After a long maintenance period, which involved more than 140,000 hours of contracted work, coupled with some manning constraints, the crew of the Australian Navy’s long-range escort frigate HMAS Darwin had to fine-tune their skills in order to get ready for the scheduled deployment for Operation SLIPPER.
In order to achieve mission readiness (MR), the crew engaged in a series of intensive trainings focusing especially on their boarding capabilities.
Commander Terrence Morrison, who assumed Command in August this year, said Darwin’s crew were faced with many obstacles adding that :”The MR process is a challenging and resource intensive period for the ship, support organisations and Sea Training Group, however the result in bringing the whole crew together into a cohesive and mission ready fighting force is well worth everyone’s efforts.”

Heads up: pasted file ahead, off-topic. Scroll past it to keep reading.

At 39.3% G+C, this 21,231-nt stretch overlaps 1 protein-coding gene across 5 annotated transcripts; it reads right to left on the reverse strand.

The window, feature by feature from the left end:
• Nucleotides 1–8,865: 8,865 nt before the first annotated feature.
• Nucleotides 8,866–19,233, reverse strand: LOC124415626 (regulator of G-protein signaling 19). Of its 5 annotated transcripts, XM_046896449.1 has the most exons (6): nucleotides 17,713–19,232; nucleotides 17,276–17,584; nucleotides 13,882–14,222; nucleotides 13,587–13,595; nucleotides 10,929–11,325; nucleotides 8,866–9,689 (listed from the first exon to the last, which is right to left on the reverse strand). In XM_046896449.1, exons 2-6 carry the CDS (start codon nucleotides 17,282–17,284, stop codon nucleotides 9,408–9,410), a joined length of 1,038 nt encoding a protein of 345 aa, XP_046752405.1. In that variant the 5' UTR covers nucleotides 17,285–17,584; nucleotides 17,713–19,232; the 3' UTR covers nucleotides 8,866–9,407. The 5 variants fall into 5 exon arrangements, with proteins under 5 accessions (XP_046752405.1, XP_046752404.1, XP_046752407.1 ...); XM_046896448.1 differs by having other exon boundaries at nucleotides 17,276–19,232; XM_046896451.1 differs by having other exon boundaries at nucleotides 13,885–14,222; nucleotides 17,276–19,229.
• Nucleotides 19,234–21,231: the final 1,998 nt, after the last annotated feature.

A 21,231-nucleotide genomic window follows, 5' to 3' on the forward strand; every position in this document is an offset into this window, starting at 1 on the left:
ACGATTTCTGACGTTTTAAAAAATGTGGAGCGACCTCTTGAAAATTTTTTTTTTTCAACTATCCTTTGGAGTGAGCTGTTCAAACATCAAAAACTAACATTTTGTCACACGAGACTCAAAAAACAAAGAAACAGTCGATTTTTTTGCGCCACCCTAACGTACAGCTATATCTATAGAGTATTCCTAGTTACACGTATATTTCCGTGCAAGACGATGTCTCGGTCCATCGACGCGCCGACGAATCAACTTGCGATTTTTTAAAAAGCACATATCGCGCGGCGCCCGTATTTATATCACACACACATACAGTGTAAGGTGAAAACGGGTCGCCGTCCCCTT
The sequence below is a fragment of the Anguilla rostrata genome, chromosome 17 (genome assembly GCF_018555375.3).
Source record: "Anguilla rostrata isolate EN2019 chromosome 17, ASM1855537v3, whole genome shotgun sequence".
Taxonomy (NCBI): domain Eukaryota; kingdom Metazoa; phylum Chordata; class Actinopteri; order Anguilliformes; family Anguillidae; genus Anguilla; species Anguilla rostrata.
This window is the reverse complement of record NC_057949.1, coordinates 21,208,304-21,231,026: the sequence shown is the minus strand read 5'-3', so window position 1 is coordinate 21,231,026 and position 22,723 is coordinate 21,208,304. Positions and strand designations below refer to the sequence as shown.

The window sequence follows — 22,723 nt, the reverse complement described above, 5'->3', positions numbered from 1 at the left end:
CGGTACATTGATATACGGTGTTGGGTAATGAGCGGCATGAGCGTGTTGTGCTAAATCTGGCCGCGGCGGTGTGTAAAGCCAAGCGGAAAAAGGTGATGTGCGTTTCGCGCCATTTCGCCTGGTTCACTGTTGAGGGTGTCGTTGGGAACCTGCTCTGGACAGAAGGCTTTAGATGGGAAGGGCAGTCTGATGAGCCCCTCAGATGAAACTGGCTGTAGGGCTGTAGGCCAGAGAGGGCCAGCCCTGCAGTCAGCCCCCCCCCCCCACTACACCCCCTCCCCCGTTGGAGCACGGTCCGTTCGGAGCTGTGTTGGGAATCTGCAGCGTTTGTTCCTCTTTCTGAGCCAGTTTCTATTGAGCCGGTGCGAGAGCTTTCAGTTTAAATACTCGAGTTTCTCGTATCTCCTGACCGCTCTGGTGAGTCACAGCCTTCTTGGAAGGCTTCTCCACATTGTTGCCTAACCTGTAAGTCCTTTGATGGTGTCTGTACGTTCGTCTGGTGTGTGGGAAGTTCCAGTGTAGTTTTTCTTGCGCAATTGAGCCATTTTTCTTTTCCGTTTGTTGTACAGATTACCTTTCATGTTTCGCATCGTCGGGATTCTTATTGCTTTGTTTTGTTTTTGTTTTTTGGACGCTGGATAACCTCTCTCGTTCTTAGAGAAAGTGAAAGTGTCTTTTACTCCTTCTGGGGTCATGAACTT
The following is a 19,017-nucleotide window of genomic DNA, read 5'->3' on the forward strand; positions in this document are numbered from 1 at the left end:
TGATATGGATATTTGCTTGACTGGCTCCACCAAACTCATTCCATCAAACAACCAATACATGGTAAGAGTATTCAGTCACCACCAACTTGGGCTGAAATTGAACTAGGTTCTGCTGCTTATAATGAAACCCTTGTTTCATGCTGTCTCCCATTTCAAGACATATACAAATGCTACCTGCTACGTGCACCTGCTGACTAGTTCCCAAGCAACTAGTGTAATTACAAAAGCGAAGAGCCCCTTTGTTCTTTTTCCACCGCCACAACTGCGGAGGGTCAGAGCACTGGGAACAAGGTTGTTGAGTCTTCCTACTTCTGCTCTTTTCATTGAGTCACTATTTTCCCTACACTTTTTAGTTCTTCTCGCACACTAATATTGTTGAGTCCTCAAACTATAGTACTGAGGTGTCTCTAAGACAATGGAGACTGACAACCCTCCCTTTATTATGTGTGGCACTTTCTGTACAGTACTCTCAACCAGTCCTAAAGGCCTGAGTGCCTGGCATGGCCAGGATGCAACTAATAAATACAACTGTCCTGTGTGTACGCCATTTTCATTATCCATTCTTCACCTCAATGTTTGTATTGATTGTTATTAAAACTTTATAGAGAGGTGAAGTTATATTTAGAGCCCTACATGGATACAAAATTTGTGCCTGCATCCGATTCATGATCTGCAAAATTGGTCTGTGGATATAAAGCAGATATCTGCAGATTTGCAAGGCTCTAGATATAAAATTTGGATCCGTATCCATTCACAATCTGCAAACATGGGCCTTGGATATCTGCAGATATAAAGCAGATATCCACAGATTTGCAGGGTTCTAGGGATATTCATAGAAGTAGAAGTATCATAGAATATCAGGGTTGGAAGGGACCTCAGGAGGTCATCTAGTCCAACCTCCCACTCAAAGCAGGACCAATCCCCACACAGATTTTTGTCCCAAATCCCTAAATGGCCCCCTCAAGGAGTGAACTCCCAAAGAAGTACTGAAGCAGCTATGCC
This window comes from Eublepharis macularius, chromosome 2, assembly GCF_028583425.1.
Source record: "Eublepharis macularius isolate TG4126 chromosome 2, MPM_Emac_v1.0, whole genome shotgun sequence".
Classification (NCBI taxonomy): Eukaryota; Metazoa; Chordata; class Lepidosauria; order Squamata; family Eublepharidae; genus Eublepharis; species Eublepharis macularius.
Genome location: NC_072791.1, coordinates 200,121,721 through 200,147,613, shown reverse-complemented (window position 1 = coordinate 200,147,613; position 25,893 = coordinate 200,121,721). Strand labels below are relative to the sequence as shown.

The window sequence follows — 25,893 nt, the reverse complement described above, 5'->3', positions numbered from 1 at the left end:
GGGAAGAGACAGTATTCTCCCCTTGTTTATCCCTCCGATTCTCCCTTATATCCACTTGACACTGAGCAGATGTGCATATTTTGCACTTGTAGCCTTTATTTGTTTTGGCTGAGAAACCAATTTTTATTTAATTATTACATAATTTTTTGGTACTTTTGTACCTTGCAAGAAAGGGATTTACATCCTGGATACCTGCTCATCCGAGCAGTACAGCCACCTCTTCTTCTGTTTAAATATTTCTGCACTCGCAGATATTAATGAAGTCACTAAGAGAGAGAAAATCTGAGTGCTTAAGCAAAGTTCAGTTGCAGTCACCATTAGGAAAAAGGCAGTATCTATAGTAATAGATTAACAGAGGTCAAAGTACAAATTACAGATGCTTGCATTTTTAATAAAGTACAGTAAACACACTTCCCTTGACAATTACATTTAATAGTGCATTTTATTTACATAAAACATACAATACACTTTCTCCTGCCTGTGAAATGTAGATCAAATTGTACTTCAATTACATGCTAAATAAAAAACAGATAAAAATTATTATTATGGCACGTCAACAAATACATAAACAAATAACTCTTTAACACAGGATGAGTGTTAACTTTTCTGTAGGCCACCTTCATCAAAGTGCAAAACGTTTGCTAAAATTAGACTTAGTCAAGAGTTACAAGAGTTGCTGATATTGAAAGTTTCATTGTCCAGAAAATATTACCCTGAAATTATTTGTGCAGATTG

Warrant Officer James McEwan, the Fleet Gunnery Assistant for Sea Training Unit – Major Fleet Unit said Darwin performed well in their boarding component because of the right preparation heading into Work Ups.
“The first few boardings are very challenging in getting the mechanics right. Using Seahorse Horizon as the supporting asset for boardings, the 24 personnel worked hard to get to the level expected. The ship tended to learn quite quickly”, he said.
Considerable support assets including nine F/A-18F Super Hornets and submarine HMAS Farncomb provided Darwin with more complex warfare challenges.
ABCSO Underwater Bryce Fraser commented:”The increased number of aircraft at times proved difficult to keep a handle on. Continued persistence got us through. From where Darwin was a few weeks ago to now is amazing.”
Naval Today Staff, January 08, 2014; Image: RAN